Akanksha Nagar, Financial Express
September 25, 2023
Adding to the fizz in the energy drink market, NourishCo, a division of Tata Consumer Products (TCP), has unveiled Say Never — a caffeine-based energy drink priced at Rs 10 for a 200 ml cup — in two variants of red (berries) and blue (tropical flavours). In its initial phase of launch, the brand will be available largely through general trade outlets in Karnataka and some key markets of the north, including Delhi, NCR, Uttar Pradesh and Bihar. Vikram Grover, MD, NourishCo Beverages, TCP, says, “With Say Never we are celebrating the heroes who carve their own path.”
As a functional beverage, the energy drinks segment has grown by leaps and bounds in recent years to stand at Rs 3,500 crore in 2022. Experts reckon the market will touch Rs 10,000 crore by 2027. Red Bull is the category leader with a 61% market share of the market.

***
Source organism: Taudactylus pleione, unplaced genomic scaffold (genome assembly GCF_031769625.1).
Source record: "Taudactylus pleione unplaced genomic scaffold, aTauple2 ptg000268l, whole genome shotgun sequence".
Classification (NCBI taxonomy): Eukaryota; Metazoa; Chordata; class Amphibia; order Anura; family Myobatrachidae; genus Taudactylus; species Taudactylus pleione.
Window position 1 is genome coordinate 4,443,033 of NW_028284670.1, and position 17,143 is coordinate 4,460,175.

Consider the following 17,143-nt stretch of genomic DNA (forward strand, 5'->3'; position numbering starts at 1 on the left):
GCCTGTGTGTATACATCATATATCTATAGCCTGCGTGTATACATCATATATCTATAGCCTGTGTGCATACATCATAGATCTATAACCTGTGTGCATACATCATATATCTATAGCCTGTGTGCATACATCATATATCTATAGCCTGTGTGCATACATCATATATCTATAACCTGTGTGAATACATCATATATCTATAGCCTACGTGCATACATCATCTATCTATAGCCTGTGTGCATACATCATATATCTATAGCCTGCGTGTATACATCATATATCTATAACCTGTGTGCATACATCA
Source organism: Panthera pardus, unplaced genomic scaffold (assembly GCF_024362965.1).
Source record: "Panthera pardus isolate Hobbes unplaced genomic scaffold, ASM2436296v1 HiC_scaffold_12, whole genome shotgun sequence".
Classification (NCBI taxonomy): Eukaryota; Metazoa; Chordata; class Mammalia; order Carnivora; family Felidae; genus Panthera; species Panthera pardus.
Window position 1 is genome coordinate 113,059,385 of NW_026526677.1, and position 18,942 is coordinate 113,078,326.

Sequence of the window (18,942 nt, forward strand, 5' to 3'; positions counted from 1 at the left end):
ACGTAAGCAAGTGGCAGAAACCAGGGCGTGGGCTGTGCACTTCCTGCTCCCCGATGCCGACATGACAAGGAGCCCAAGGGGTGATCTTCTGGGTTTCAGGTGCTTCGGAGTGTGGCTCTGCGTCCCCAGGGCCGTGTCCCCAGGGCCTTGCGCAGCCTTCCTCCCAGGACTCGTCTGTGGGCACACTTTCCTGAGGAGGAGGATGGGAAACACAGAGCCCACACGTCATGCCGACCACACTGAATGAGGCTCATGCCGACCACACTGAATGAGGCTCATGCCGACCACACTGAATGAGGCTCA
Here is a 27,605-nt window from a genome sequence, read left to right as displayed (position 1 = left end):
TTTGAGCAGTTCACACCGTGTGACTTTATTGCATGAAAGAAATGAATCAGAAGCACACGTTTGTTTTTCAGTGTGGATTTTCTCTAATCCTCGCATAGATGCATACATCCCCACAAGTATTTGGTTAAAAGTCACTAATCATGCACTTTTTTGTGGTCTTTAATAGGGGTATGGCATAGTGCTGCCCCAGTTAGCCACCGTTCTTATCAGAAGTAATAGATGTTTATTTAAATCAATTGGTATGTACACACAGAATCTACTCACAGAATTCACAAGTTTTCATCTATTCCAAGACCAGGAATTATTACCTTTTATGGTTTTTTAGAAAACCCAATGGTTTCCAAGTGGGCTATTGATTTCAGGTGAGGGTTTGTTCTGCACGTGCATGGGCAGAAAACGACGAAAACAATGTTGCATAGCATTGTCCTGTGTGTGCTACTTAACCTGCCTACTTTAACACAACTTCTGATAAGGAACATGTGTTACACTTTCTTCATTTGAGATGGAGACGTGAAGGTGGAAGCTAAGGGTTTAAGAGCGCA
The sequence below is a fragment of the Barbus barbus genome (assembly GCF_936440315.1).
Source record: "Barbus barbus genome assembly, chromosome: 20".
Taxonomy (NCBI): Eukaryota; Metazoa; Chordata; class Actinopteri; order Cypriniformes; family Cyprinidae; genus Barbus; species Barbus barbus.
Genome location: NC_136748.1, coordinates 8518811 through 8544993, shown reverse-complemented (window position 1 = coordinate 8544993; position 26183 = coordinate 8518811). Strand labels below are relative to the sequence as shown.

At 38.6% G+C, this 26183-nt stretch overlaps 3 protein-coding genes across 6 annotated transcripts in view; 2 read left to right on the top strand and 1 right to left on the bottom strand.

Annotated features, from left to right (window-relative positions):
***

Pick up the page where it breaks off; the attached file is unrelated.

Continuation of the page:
PepsiCo’s debut of Sting a few years ago at an inviting Rs 50 for 250 ml (as opposed to Red Bull’s Rs 125 for 250 ml can) had shaken up the category. With a 7% market share Sting has surpassed PepsiCo’s older products like Mountain Dew to become the company’s fastest-growing brand. Charged by Thums Up kept up the buzz for Coca-Cola during the 2023 edition of the Indian Premier League on Star Sports. Grover says Say Never will stand out for two reasons — the attractive price point and the cup delivery format, which the company has used with Gluco+. “The rapid growth in this energy segment in the recent past has come on the back of price disruption, and we feel that we can take that disruption forward,” he adds.
As energy drinks still operate in a niche segment with a premium play, an affordable price point can be a game-changer, say experts. “Affordability is a significant driver in India, especially for pre-teens, teens and college students,” says Devangshu Dutta, CEO, Third Eyesight. For many years energy drinks were treated as a niche premium opportunity, but the availability of lower price options has opened up the mass market as demonstrated by PepsiCo’s Sting in PET bottles with a much lower price point.